Leaving aside the issue of rebalancing official reserves , transfers of national wealth to SWFs that invest in global markets will necessarily involve investments in a variety of currencies. Although the majority of investments will be in U.S. dollar assets , capital will also flow to assets denominated in other currencies , such as the euro and the U.K. pound , exacerbating the upward pressure on their exchange rates.

6: RULES FOR AN OPTIMAL POLICY RESPONSE

Based on the above considerations , it is clear that in economic terms an optimal policy regime should be characterised by the following broad characteristics.

Open markets

* Openness of national and regional markets to foreign investments by SWFs as a general rule.

Reciprocity of market access

* Reciprocity of open market access- as opposed to reciprocity in protectionism

Political intervention

* Political intervention in SWF transactions - as in any other foreign investment deal- must be a last-resort option , and should only be applied in cases where national security is under threat.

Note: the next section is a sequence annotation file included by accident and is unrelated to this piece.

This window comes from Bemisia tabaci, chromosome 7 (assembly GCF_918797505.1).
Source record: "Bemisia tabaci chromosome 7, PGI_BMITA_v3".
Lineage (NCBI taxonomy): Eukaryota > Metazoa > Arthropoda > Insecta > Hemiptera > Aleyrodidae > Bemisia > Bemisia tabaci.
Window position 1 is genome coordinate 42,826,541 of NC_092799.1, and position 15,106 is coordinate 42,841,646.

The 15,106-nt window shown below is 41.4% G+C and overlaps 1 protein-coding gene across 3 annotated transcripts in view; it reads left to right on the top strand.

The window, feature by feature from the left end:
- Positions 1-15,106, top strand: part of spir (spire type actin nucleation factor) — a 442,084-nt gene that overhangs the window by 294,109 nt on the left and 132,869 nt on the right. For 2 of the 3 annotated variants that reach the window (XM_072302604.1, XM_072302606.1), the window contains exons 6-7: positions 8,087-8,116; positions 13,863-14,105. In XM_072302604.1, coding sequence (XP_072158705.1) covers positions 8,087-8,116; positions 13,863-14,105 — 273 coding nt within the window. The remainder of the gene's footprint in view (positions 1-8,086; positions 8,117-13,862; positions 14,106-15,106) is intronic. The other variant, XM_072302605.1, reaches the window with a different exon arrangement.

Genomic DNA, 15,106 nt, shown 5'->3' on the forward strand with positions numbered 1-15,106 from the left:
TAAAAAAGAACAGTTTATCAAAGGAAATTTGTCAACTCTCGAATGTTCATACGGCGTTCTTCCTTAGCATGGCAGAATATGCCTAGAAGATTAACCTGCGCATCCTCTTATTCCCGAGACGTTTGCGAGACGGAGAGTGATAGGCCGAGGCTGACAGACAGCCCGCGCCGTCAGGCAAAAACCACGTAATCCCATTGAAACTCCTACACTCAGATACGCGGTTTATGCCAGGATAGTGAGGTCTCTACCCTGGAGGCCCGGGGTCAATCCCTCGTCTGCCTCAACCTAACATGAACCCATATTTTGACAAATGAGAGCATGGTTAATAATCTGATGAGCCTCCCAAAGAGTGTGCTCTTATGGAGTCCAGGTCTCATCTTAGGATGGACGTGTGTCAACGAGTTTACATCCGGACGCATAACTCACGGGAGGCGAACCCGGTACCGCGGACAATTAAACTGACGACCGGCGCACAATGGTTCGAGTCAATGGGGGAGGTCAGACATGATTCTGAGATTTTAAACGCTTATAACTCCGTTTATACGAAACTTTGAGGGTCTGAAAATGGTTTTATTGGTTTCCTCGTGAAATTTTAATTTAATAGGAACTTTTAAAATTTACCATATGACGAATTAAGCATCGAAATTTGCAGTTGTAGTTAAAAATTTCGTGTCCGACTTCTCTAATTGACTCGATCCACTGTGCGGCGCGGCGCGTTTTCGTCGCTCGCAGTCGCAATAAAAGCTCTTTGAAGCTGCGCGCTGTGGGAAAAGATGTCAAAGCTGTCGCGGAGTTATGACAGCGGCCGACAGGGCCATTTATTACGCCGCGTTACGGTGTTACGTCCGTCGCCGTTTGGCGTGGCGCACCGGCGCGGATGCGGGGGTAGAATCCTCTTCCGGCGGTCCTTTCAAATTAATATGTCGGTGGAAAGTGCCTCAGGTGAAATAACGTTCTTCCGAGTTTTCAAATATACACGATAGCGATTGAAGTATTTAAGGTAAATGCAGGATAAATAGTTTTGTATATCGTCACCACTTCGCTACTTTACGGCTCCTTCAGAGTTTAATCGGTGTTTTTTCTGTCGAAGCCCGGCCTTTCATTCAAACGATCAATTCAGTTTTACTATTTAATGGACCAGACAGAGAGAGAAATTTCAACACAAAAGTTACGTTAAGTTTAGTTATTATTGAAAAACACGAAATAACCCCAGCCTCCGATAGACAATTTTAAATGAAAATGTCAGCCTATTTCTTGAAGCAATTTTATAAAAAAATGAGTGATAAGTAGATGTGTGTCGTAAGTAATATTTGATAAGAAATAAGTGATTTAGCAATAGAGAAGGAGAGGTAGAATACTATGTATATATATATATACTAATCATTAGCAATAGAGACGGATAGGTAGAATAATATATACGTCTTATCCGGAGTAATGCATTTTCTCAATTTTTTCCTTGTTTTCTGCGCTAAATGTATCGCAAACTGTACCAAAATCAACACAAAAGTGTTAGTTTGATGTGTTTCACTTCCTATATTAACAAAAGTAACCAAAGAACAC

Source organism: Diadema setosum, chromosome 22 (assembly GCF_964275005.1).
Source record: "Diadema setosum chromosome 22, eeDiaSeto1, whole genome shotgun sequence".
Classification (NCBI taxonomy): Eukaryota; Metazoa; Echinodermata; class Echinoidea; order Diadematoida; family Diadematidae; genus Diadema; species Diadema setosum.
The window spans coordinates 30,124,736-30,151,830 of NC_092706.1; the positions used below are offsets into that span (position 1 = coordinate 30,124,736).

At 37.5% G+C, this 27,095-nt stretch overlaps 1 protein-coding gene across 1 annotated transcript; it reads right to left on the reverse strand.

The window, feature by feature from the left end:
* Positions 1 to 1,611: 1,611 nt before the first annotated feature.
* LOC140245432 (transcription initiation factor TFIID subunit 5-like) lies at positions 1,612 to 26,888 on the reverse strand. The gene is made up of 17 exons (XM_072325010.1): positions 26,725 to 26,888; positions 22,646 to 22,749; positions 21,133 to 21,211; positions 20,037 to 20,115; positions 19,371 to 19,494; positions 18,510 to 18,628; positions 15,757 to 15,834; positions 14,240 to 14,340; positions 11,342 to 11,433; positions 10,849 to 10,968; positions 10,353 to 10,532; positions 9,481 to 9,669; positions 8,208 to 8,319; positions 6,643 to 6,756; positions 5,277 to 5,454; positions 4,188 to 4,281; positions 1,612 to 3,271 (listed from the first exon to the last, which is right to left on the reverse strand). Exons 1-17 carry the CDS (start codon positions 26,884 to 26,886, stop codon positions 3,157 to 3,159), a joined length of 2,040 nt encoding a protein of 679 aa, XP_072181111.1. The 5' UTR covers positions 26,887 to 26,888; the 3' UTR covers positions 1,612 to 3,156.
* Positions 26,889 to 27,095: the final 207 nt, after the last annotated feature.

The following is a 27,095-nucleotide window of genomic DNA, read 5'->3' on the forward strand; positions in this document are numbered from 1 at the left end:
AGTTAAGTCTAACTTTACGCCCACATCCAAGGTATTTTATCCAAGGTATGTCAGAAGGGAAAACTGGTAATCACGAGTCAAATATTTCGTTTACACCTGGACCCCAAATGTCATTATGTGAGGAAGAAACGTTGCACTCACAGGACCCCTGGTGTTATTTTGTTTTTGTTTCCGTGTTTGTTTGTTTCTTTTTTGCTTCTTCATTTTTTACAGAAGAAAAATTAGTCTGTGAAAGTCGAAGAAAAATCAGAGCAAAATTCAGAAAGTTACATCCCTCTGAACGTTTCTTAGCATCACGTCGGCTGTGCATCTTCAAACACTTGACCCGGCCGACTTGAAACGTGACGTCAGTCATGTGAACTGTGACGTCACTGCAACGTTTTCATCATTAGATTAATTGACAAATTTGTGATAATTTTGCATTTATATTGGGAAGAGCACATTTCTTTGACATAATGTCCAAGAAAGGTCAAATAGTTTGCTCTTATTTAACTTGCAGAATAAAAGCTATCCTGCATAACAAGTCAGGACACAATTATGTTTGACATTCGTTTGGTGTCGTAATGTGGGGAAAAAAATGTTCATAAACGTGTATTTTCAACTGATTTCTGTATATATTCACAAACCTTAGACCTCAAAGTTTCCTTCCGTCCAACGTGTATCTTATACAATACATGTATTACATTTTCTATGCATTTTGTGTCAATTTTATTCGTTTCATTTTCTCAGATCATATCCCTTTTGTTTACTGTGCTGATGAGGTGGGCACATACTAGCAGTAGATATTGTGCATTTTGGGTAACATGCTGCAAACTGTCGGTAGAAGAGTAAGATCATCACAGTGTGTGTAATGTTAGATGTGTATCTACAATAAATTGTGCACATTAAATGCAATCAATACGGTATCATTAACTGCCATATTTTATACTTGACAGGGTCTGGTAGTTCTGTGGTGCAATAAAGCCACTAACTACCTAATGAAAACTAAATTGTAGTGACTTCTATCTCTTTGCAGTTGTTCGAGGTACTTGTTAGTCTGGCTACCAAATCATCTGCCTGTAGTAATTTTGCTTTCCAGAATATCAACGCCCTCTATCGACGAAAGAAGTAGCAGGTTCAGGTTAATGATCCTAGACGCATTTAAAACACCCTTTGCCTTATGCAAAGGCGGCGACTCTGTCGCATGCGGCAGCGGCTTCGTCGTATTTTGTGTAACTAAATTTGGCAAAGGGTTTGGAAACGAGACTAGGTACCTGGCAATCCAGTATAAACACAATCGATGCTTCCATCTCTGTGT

* Political decisions leading to such interventions should be based on asset of pre-defined principles for protective measures and thorough analysis by the authorities of each individual case of foreign investment in the course of a well-structured , calculable review process that takes into account the time sensitivities of major capital market transactions.

* Optimally , the design of measures and instruments for last -resort political intervention should be harmonised at the EU level in order to avoid further fragmentation of investment rules and corporate governance provisions across the member states , thus protecting the integrity of the Internal market and ensuring a level playing field.

* All foreign investments are subject to domestic markets and competition rules. This applies in particular to the maintenance of free and fair competition.